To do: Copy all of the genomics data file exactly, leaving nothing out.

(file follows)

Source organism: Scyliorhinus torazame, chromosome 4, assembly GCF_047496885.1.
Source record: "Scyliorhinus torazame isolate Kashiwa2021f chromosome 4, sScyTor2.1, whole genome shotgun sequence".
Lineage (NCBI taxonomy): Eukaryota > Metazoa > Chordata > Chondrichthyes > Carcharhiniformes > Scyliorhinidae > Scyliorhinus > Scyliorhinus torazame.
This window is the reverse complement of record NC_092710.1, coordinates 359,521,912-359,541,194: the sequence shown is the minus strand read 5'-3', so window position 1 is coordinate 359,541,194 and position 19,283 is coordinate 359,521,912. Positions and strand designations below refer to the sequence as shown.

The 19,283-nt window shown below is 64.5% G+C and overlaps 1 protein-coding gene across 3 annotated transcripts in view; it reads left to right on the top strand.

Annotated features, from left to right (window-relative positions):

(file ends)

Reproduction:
Source organism: Scyliorhinus torazame, chromosome 4, assembly GCF_047496885.1.
Source record: "Scyliorhinus torazame isolate Kashiwa2021f chromosome 4, sScyTor2.1, whole genome shotgun sequence".
Lineage (NCBI taxonomy): Eukaryota > Metazoa > Chordata > Chondrichthyes > Carcharhiniformes > Scyliorhinidae > Scyliorhinus > Scyliorhinus torazame.
This window is the reverse complement of record NC_092710.1, coordinates 359,521,912-359,541,194: the sequence shown is the minus strand read 5'-3', so window position 1 is coordinate 359,541,194 and position 19,283 is coordinate 359,521,912. Positions and strand designations below refer to the sequence as shown.

The 19,283-nt window shown below is 64.5% G+C and overlaps 1 protein-coding gene across 3 annotated transcripts in view; it reads left to right on the top strand.

Annotated features, from left to right (window-relative positions):